Kingdom of Amalur: Reckoning

November 7, 2012
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There have not been many video-games in the past that have been able to nail gameplay, infuse lore and combine it with an interesting story much like Kingdom of Amalur: Reckoning has. Its expansive questing and rich lore drive players’ curiosity far. However, its bread-and-butter is the gameplay faculty. Its gameplay is absolutely brilliant- able to incur both satisfaction and adrenaline. However, its difficulty level requires a revamp and its player-to-player conversations needs to be substantially more interesting.

For the first game developed by 38 Studios, it’s quite a success. It was co-developed with Big Huge Games with R.A. Salvatore leading the charge in the fictional department of the story. R.A. Salvatore is an acclaimed writer of fiction- selling many New York Best Sellers in his career. Its campaign is approximately twenty-five hours but its side-quests offer approximately a hundred hours more worth of gameplay. Its thousands of side-quests leave gamers drooling and its gameplay elements just boast of so much more.

Its gameplay is absolutely stunning for players. The abilities are so different for each class that you really have to replay it a number of times (or change your fate a number of times) to really experience all the different classes and their abilities. The three classes: wizard, warrior and rogue offer diverse range of fighting abilities but there can also be mixing and matching (which is to put certain points in various classes as opposed to just one) which allows for a lot of experimenting. Fighting even small minions feels satisfying to the player. However, when fighting bosses, things become a bit too easy. Players simply have to turn on their reckoning mode and most of the boss’ health is gone. However, the studios can easily fix this: weaken reckoning mode. Reckoning mode is just too strong- doubling and tripling the damage output. What they can also do is fix their bosses, make each boss a bit more difficult- make some of their spells uninterruptible- have a few more minions summoned with each cast. The bosses really had a lot of potential but gameplay against the bosses was really a bore.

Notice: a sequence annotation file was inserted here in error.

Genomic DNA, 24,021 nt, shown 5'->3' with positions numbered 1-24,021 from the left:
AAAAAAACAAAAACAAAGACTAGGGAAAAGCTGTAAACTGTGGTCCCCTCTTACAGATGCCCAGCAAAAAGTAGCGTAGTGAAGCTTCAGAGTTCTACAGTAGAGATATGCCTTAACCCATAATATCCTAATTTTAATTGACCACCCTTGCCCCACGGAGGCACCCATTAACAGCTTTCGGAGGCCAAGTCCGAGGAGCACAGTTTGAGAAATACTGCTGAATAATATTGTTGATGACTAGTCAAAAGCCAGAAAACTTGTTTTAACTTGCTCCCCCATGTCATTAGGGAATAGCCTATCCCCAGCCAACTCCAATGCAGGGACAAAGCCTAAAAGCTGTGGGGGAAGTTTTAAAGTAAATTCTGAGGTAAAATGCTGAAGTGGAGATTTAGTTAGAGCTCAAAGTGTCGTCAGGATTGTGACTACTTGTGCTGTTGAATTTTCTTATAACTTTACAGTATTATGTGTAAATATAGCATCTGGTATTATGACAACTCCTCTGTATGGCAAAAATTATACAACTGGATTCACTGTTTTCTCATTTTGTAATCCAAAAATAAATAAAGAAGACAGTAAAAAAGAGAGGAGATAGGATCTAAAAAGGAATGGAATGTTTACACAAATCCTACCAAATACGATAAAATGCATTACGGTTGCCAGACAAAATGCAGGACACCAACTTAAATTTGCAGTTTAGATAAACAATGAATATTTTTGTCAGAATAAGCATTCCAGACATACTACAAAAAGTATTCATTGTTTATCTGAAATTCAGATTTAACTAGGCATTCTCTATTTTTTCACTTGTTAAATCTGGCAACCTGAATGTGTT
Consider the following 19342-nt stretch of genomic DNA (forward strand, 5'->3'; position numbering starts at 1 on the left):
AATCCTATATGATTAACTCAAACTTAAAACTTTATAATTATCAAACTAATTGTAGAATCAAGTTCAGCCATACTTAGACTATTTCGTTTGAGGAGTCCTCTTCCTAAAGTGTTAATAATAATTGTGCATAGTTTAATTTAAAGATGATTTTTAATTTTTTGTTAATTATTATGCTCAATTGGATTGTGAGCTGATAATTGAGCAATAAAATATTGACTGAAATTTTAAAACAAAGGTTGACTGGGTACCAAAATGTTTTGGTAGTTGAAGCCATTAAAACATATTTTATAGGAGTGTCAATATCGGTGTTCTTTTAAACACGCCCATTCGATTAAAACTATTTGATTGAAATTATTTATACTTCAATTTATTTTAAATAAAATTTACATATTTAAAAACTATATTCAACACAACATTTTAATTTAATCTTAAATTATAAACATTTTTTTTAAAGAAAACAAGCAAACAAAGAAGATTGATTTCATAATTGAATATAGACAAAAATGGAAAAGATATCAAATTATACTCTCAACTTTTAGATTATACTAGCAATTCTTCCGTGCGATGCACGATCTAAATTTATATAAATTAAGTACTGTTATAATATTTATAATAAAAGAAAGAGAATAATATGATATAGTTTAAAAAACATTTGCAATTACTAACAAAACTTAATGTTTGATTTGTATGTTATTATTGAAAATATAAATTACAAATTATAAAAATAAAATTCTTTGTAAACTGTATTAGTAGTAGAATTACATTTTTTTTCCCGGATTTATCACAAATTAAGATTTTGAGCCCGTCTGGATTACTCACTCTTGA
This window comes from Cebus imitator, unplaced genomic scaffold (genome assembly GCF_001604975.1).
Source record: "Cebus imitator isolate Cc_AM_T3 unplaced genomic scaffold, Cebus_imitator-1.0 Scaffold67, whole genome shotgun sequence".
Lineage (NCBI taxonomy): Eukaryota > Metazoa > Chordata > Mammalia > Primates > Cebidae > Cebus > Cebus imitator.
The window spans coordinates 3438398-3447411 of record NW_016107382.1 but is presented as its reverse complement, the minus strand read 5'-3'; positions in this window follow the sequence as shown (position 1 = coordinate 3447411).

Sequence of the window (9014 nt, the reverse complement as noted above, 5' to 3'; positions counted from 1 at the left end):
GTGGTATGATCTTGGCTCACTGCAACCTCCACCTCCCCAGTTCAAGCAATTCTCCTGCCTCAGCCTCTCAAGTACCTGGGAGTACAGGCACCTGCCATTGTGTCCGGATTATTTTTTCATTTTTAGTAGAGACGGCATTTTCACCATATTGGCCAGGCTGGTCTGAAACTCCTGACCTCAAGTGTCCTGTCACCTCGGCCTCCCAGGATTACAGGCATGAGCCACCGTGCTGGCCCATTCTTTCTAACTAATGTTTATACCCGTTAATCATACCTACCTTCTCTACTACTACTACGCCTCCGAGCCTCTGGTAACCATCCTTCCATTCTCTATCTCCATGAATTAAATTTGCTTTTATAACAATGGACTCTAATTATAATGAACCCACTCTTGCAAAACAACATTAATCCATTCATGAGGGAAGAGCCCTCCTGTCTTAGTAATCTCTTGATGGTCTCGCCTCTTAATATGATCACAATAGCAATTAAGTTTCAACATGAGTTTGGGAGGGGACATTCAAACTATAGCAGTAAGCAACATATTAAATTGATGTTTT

In terms of a story deep in lore, everything fits together. From the Great Well of Souls to the notorious Tuatha’s king Gadflow to the Fateless One’s Codex of Destiny, Kingdom of Amalur: Reckoning is able to infuse a powerful sense of narrative- able to drag you into its fantastic lore making you feel as if the fate of the world is really in your hands. However, at times, some quests- like laying random dead bones down- just felt a bit out of place. In fact, it got to the point that some quests I just procrastinated and didn’t end up doing them. Furthermore, the graphics in this game really help viewers be aided into this mystical word. The developers did not aim for a realistic approach, such as Skyrim, instead they had a more fantasy-genre approach to the graphics. This in turn really fused with game. I played the game on PC for roughly 70 hours and I didn’t experience any crashes but at times, there were some frame rate issues. There were, however, little pop-ins every now and then.

Overall, it’s a solid game that’s worth the price of buying. It will satisfy gamers for around 50-70 hours give or take. Whilst it may not boast of amazingly realistic graphics as nor may it be as hyped as Skyrim, Kingdom of Amalur: Reckoning is a game that would look grand on everyone’s gaming shelves. Its unique twists of lore and interesting elements of gameplay along with its almost infinite number of side-quests really make up the icing on the cake.

Gameplay 9/10
Fiction 10/10
Graphics 9/10
Context 8/10
Overall 9.5/10

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Super_Mario_Prose This work has been published in the Teen Ink monthly print magazine. said...
Dec. 8, 2012 at 5:16 pm
I most certainly agree with you: Reckoning was a great game, with the best RPG fighting gameplay I've ever seen, as well as good quests and campaign. Too bad Reckoning was not very popular, and 38 Studios is now bankrupt. Such a shame. Good review though ;)
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